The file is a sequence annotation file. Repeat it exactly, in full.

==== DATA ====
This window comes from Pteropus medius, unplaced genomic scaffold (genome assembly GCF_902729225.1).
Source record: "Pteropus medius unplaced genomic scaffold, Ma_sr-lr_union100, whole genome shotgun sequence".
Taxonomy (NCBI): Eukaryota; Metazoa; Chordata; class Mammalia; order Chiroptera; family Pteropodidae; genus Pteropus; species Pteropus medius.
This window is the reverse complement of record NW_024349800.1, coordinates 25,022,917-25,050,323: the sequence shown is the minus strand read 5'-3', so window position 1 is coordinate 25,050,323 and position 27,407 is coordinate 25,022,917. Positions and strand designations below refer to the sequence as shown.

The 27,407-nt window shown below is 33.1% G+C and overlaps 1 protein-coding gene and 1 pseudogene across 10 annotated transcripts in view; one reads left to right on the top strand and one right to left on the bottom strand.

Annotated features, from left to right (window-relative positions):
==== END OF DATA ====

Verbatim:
This window comes from Pteropus medius, unplaced genomic scaffold (genome assembly GCF_902729225.1).
Source record: "Pteropus medius unplaced genomic scaffold, Ma_sr-lr_union100, whole genome shotgun sequence".
Taxonomy (NCBI): Eukaryota; Metazoa; Chordata; class Mammalia; order Chiroptera; family Pteropodidae; genus Pteropus; species Pteropus medius.
This window is the reverse complement of record NW_024349800.1, coordinates 25,022,917-25,050,323: the sequence shown is the minus strand read 5'-3', so window position 1 is coordinate 25,050,323 and position 27,407 is coordinate 25,022,917. Positions and strand designations below refer to the sequence as shown.

The 27,407-nt window shown below is 33.1% G+C and overlaps 1 protein-coding gene and 1 pseudogene across 10 annotated transcripts in view; one reads left to right on the top strand and one right to left on the bottom strand.

Annotated features, from left to right (window-relative positions):